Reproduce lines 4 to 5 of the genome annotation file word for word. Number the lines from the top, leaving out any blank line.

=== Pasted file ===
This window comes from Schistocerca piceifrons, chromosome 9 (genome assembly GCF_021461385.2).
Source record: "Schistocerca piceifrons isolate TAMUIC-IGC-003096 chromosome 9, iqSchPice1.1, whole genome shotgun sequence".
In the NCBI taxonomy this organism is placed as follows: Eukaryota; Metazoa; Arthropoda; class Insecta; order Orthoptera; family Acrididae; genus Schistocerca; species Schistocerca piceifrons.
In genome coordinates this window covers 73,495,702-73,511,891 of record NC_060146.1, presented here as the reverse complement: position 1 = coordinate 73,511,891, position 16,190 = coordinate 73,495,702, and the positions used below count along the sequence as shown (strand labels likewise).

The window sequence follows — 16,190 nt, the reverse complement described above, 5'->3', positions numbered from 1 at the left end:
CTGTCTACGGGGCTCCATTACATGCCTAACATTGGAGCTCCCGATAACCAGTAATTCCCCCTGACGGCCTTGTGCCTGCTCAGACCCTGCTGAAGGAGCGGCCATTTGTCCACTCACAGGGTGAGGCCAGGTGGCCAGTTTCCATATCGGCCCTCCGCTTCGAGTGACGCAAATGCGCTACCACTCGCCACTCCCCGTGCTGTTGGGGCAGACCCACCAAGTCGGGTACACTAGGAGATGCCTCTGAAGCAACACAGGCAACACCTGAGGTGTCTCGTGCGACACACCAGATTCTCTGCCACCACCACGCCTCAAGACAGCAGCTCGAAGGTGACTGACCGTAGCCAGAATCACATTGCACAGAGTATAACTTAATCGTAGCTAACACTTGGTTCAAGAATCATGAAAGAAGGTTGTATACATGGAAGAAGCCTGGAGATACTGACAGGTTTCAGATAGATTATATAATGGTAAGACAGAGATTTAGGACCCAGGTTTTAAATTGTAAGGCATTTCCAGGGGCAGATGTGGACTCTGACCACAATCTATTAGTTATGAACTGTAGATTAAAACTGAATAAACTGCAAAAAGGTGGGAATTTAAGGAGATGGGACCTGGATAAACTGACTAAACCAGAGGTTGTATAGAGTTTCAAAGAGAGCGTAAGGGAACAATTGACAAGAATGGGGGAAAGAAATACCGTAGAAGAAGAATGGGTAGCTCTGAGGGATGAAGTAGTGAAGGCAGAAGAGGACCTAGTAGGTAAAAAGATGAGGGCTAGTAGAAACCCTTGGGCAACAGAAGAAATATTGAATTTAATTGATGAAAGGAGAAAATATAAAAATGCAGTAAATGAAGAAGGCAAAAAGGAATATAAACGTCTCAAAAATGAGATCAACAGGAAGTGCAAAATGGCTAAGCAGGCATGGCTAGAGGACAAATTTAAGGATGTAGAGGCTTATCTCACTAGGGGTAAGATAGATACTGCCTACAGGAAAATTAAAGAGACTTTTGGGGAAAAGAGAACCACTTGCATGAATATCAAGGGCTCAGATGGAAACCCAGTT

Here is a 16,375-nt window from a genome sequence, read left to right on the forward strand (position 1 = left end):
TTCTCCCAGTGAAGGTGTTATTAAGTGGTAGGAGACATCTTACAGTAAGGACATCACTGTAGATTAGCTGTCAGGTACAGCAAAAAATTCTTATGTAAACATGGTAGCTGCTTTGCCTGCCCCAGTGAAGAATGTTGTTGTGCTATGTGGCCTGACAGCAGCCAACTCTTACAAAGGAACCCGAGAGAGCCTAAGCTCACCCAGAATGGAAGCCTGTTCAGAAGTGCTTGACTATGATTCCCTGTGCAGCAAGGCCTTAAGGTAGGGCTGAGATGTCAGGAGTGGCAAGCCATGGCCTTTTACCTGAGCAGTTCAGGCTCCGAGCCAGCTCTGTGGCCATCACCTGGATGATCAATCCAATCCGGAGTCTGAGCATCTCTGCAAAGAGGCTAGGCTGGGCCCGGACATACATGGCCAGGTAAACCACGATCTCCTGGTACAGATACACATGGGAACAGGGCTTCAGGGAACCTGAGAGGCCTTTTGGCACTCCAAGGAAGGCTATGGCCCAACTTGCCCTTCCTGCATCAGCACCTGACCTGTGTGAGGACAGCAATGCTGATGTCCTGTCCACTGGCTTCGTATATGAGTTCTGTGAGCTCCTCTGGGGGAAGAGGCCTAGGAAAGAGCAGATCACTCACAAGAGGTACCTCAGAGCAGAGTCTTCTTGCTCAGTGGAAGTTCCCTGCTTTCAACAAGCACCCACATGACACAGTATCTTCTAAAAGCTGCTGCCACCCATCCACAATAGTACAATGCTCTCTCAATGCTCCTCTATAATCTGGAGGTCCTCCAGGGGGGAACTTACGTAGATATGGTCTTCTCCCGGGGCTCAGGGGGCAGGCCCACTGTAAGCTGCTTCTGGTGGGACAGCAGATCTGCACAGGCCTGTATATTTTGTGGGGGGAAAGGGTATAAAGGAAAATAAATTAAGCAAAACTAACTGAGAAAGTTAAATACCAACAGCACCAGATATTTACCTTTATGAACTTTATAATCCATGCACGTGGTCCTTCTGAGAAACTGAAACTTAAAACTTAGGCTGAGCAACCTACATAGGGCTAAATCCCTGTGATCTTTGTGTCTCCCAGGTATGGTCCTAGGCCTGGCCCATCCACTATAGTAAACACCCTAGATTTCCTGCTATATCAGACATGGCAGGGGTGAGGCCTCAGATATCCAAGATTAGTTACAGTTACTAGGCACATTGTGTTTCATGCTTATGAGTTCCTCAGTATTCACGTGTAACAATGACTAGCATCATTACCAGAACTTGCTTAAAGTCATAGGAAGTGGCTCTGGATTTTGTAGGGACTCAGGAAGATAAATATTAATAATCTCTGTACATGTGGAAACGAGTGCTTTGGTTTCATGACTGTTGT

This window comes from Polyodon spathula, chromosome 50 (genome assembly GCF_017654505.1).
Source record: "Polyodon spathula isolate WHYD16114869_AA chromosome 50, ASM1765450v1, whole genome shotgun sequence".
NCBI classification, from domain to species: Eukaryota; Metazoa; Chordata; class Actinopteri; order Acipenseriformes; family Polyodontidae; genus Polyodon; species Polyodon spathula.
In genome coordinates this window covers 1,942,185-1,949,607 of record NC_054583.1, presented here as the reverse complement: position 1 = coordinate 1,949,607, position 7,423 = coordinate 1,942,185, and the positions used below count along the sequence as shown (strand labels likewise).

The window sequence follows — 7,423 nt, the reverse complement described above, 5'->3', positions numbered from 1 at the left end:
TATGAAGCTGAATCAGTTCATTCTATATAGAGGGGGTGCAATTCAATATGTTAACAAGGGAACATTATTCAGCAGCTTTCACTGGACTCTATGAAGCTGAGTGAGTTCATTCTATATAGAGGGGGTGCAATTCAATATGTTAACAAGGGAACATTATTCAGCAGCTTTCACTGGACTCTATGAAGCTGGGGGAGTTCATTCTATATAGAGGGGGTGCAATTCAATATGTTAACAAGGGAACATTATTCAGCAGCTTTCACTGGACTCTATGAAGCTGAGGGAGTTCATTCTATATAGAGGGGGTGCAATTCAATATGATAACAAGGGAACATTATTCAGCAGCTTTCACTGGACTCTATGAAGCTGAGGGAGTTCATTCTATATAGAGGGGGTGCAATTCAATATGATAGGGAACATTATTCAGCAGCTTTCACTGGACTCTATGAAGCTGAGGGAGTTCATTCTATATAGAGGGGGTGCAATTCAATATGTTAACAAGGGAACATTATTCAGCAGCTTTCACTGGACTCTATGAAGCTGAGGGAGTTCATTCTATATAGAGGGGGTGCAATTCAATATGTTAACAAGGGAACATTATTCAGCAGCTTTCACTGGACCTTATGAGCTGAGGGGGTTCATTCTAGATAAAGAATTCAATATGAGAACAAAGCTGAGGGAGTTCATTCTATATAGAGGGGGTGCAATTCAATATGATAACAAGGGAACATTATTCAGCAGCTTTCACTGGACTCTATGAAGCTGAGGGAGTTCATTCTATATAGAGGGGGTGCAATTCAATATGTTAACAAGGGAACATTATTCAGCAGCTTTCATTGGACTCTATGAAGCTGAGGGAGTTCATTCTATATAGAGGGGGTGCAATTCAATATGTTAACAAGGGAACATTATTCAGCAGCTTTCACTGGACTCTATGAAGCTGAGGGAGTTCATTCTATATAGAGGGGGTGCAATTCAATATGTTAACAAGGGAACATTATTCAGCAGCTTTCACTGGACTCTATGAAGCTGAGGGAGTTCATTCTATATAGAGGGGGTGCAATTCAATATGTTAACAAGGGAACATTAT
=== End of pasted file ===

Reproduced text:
In genome coordinates this window covers 73,495,702-73,511,891 of record NC_060146.1, presented here as the reverse complement: position 1 = coordinate 73,511,891, position 16,190 = coordinate 73,495,702, and the positions used below count along the sequence as shown (strand labels likewise).

The window sequence follows — 16,190 nt, the reverse complement described above, 5'->3', positions numbered from 1 at the left end: